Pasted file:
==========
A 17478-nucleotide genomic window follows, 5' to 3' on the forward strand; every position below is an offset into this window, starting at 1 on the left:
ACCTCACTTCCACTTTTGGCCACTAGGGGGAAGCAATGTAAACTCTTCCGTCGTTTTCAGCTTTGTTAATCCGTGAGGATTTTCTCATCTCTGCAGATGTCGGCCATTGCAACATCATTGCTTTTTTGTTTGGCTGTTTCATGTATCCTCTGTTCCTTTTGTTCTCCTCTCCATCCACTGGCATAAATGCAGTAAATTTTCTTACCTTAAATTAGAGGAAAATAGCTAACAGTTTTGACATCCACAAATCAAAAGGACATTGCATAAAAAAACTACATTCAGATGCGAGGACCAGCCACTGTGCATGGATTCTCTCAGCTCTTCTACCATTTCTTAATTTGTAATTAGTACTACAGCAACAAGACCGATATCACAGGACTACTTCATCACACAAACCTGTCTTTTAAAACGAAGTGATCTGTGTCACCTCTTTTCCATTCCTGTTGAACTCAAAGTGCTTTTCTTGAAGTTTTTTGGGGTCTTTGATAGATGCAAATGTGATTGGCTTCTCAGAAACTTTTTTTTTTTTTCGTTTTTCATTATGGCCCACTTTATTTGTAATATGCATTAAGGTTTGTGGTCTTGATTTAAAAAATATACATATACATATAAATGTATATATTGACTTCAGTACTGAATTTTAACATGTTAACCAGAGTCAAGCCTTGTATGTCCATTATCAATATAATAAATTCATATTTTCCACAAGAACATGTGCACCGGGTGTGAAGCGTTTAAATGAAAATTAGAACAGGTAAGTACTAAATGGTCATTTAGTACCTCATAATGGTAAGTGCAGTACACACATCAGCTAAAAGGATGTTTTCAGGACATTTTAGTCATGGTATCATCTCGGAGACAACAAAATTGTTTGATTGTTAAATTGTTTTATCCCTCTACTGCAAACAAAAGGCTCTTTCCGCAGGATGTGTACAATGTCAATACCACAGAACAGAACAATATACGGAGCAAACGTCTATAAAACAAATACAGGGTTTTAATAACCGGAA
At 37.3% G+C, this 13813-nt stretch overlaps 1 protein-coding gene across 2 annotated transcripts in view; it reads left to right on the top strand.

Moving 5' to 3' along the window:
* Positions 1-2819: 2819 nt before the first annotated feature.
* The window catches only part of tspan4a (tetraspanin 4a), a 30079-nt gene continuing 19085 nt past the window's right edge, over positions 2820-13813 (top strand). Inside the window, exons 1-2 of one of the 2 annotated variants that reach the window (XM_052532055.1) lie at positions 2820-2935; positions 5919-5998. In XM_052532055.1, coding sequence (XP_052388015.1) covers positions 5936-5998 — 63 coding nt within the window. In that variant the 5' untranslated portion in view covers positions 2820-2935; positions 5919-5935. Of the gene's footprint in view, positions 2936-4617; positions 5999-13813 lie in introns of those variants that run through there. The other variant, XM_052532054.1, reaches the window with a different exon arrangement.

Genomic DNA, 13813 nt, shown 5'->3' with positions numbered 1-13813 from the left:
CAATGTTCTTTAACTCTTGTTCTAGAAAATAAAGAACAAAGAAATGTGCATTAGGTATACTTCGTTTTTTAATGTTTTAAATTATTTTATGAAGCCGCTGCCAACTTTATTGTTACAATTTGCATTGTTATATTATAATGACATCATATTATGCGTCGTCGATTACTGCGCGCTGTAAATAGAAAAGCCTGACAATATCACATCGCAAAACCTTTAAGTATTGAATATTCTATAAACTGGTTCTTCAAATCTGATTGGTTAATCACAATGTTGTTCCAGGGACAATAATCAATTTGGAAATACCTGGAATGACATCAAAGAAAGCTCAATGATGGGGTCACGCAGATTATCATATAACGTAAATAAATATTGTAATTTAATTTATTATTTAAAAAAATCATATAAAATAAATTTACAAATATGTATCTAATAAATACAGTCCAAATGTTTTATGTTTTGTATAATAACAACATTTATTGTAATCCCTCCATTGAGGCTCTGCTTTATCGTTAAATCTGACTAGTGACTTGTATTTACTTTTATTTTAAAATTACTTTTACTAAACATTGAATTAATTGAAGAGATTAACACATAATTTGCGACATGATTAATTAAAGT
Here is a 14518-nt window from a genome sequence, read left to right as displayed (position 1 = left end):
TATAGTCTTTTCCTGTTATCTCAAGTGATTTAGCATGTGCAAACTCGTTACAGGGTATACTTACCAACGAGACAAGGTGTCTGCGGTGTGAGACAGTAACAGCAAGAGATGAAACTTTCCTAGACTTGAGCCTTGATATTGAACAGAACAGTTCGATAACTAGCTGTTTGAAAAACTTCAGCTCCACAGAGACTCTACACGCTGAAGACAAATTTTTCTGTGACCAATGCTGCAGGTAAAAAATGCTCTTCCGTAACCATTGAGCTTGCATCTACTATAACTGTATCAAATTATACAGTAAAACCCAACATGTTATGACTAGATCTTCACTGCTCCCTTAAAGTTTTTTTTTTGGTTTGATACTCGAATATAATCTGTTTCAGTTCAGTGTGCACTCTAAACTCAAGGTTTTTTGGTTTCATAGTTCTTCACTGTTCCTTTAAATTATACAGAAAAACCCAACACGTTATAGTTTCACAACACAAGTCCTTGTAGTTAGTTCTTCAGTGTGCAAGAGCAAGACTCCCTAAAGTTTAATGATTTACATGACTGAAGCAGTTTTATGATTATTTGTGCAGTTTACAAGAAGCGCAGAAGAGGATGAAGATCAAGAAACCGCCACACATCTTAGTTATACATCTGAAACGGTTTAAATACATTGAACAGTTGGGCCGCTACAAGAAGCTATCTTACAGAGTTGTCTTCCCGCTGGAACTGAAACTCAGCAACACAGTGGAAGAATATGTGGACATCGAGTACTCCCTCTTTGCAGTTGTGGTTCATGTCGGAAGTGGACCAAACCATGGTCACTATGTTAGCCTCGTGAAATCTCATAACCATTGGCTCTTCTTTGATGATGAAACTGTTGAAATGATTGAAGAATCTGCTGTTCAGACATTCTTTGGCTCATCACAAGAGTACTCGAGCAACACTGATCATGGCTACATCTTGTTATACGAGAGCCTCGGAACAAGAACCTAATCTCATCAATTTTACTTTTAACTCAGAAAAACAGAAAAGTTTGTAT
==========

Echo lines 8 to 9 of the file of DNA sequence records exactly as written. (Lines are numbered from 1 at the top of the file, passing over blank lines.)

CAATGTTCTTTAACTCTTGTTCTAGAAAATAAAGAACAAAGAAATGTGCATTAGGTATACTTCGTTTTTTAATGTTTTAAATTATTTTATGAAGCCGCTGCCAACTTTATTGTTACAATTTGCATTGTTATATTATAATGACATCATATTATGCGTCGTCGATTACTGCGCGCTGTAAATAGAAAAGCCTGACAATATCACATCGCAAAACCTTTAAGTATTGAATATTCTATAAACTGGTTCTTCAAATCTGATTGGTTAATCACAATGTTGTTCCAGGGACAATAATCAATTTGGAAATACCTGGAATGACATCAAAGAAAGCTCAATGATGGGGTCACGCAGATTATCATATAACGTAAATAAATATTGTAATTTAATTTATTATTTAAAAAAATCATATAAAATAAATTTACAAATATGTATCTAATAAATACAGTCCAAATGTTTTATGTTTTGTATAATAACAACATTTATTGTAATCCCTCCATTGAGGCTCTGCTTTATCGTTAAATCTGACTAGTGACTTGTATTTACTTTTATTTTAAAATTACTTTTACTAAACATTGAATTAATTGAAGAGATTAACACATAATTTGCGACATGATTAATTAAAGT
Here is a 14518-nt window from a genome sequence, read left to right as displayed (position 1 = left end):